Trap Door stages difficult theater, and it’s sometimes hard to decide whether a particular show’s difficulty provides an opportunity for new ways of understanding, or whether it’s just an obstacle for the audience to find any kind of meaning. Case in point: their American premiere of “Minna,” which might be a deeply important piece of neo-expressionist experimental theater (British playwright Howard Barker, who’s beginning to make a real impact on the fringe theater scene in London, calls his work “Theater of Catastrophe” meant not to be “digestible.”)—or it could just be a frustrating display of histrionics. The play’s focus is on the starkness of power, sex and gender as studied through its title character, whose attempts at seduction and control are thwarted against the backdrop of a war-torn town in Germany. “It’s all the same war,” one characters explains, and the show has no historical anchors—the costumes range from 1950’s secretary outfits to Greek laurel wreaths and powdered wigs and stock Halloween costumes. Instead the focus is on the sexual politics between women, an unraveling Minna and her helpless handmaids, and the men surrounding Minna, who eventually destroy her. There’s no narrative arc per se, and the scenes, which are highly charged at their calmest and hysterical most of the time, are overwhelming as rape after rape, murder after murder are carried out with little sense of their significance. Barker is obviously deeply influenced by Caryl Churchill, and his dialogue is a verbal onslaught of striking turns of phrase, but the lines similarly don’t add up to any real cohesive story and often get lost in rapid delivery or ambient clamor. The actors all give admirable, incredibly energetic individual performances—Geraldine Dulex’s steely Minna and Carl Wisniewski as the major’s weasely servant stand out especially—but despite their energy and physicality, the primary impact of the show is its uncanny, creepy visual field in each scene as the energy doesn’t seem to drive the play anywhere. (Monica Westin)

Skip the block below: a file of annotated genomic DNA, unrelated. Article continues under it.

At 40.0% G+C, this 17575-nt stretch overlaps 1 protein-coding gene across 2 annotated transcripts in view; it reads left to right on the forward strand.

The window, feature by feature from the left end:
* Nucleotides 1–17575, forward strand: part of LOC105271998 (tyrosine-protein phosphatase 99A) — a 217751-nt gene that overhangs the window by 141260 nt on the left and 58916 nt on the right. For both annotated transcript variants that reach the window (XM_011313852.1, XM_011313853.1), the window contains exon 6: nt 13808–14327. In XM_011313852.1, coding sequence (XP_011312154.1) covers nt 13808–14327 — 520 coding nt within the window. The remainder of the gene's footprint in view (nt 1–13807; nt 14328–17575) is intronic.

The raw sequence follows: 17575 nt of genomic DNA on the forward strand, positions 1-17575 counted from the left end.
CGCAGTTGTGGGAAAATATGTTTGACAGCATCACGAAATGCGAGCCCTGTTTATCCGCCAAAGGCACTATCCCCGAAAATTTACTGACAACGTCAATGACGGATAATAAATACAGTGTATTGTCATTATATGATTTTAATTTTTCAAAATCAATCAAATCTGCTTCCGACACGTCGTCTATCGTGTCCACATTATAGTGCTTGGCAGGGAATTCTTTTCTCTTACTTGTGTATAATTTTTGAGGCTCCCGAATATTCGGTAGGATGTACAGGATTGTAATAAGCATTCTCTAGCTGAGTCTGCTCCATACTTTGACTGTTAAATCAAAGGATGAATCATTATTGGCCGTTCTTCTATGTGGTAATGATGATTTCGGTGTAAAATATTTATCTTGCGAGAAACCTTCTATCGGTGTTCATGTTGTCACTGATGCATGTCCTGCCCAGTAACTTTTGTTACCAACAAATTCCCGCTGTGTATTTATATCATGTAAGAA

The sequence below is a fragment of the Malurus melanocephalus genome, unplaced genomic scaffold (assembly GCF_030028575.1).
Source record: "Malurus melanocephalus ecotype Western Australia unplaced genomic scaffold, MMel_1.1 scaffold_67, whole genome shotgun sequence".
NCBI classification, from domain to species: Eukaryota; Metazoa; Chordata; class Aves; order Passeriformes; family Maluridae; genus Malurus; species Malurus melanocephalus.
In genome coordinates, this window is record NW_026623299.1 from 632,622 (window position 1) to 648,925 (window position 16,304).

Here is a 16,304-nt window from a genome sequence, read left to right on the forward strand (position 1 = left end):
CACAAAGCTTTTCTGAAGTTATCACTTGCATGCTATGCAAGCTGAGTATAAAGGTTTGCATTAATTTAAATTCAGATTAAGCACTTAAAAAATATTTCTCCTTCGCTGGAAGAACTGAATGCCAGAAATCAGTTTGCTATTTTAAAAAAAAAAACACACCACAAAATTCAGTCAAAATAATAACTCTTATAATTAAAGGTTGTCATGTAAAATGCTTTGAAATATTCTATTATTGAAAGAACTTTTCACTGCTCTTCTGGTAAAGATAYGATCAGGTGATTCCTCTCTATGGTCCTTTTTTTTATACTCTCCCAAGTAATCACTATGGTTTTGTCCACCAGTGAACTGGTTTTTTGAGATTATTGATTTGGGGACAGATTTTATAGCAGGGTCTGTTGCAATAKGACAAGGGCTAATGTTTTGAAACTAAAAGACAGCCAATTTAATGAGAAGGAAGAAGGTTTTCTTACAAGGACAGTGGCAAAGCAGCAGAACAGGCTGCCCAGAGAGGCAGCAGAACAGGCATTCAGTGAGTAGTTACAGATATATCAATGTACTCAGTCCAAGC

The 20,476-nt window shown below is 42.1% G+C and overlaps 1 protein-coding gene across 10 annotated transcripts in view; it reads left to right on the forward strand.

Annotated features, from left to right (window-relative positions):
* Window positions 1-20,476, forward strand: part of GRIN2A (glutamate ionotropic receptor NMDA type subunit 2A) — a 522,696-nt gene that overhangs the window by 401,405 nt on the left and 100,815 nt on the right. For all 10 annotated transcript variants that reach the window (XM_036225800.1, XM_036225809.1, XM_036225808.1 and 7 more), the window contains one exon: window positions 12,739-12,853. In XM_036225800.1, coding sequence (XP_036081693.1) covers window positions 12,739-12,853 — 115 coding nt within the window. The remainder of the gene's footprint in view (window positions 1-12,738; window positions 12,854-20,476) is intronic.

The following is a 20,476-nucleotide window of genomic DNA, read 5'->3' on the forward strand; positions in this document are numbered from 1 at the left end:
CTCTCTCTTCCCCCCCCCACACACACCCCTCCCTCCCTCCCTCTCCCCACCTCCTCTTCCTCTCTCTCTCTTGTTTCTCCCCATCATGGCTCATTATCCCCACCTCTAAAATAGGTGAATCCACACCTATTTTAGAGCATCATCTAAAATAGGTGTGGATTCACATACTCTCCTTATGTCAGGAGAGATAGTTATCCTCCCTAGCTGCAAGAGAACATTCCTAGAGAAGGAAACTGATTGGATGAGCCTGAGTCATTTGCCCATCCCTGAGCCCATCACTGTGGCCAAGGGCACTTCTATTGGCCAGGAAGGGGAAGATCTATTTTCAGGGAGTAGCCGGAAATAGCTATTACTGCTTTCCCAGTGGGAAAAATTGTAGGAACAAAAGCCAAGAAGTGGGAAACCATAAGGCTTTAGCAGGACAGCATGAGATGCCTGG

At Trap Door Theatre, 1655 W. Cortland, (773)384-0494. Through February 13.